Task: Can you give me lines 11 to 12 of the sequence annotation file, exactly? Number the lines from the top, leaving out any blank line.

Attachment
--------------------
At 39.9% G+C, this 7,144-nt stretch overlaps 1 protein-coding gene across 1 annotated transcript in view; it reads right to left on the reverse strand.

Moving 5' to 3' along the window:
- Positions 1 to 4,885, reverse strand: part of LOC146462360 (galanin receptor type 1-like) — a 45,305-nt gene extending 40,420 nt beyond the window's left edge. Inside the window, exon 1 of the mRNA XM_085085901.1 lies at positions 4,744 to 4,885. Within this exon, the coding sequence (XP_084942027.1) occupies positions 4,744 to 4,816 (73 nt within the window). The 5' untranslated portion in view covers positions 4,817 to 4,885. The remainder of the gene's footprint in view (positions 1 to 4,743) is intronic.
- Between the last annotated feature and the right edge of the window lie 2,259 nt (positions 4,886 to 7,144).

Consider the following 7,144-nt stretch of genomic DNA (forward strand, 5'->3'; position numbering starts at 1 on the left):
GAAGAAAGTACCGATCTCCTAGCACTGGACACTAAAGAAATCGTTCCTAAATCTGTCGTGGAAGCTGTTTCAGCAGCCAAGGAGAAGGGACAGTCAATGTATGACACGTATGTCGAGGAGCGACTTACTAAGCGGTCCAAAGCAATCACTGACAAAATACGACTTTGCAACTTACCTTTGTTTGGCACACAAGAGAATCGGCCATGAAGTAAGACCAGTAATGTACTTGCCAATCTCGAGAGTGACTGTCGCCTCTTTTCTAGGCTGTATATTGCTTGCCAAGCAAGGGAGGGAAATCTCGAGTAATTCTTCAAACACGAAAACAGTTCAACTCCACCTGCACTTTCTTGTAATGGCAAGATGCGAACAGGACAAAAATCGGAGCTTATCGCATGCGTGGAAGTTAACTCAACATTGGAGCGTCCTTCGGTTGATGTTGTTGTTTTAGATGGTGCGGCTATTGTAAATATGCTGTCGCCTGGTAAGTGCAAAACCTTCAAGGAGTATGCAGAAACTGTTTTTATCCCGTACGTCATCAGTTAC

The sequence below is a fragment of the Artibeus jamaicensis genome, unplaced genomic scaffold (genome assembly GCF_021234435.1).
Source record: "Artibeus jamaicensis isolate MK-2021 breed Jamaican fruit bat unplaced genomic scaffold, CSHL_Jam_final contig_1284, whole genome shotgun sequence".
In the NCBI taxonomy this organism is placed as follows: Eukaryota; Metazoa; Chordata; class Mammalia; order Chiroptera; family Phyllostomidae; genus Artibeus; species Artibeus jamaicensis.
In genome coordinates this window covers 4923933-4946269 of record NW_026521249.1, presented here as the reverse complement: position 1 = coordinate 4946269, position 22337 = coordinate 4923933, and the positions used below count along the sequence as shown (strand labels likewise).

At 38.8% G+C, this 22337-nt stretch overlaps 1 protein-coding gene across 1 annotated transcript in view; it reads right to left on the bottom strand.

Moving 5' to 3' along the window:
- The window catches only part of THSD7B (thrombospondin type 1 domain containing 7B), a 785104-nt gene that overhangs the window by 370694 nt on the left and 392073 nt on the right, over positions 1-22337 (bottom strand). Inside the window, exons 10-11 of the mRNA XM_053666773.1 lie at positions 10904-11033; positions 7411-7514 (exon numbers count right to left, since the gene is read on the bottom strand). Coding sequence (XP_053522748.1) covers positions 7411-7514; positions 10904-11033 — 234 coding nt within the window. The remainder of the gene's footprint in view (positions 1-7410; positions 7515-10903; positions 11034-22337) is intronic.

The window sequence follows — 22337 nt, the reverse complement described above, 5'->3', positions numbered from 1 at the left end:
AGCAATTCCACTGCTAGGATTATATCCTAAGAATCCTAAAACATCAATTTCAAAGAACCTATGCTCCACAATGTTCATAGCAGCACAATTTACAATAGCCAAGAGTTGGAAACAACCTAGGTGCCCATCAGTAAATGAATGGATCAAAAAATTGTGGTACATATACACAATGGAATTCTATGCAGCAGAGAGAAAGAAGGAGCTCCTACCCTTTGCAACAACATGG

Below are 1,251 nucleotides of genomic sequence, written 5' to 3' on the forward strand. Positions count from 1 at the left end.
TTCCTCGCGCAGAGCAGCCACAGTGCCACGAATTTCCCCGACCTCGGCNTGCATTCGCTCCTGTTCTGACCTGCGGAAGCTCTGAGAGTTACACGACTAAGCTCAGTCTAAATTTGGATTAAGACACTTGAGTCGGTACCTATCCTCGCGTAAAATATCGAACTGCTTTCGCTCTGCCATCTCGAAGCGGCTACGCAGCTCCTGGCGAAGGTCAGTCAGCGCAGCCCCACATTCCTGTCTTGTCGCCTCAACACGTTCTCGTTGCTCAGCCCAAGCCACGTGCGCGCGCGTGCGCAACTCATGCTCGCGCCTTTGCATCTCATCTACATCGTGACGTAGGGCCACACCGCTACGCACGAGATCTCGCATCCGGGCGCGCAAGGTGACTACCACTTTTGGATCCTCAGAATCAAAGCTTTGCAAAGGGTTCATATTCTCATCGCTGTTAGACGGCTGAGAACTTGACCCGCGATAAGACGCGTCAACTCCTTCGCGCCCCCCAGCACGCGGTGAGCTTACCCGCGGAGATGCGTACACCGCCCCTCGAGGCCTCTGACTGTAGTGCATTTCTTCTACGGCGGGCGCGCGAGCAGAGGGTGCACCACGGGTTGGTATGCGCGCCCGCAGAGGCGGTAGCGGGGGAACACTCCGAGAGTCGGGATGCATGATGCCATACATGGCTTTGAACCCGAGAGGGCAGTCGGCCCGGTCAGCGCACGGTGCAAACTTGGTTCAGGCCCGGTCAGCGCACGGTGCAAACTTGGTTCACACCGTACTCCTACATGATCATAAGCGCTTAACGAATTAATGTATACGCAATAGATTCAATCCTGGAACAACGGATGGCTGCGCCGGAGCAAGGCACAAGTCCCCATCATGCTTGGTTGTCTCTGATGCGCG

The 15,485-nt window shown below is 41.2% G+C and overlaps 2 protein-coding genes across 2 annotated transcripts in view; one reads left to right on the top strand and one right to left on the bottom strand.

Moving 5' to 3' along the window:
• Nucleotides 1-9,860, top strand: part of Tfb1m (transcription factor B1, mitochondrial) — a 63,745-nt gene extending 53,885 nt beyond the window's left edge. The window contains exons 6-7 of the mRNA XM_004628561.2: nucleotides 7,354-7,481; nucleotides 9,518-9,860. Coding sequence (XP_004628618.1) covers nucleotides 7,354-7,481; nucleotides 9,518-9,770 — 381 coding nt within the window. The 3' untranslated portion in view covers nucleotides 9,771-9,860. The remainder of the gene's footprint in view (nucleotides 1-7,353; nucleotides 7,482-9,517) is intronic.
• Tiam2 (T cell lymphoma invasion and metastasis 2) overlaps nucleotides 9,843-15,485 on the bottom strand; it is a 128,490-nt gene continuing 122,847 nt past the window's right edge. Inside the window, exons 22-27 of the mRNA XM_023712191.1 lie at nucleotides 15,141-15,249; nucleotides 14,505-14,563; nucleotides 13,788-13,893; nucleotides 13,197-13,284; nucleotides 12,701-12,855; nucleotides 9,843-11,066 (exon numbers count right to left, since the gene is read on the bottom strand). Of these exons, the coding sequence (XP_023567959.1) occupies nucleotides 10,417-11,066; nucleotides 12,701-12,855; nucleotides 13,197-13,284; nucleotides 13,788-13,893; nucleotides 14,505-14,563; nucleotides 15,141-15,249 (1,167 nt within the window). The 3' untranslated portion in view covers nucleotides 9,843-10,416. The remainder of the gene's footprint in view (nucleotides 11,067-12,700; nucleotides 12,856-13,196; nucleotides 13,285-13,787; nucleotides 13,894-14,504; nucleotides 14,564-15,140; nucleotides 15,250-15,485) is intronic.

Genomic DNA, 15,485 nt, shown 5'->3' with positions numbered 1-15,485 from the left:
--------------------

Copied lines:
At 38.8% G+C, this 22337-nt stretch overlaps 1 protein-coding gene across 1 annotated transcript in view; it reads right to left on the bottom strand.

Moving 5' to 3' along the window: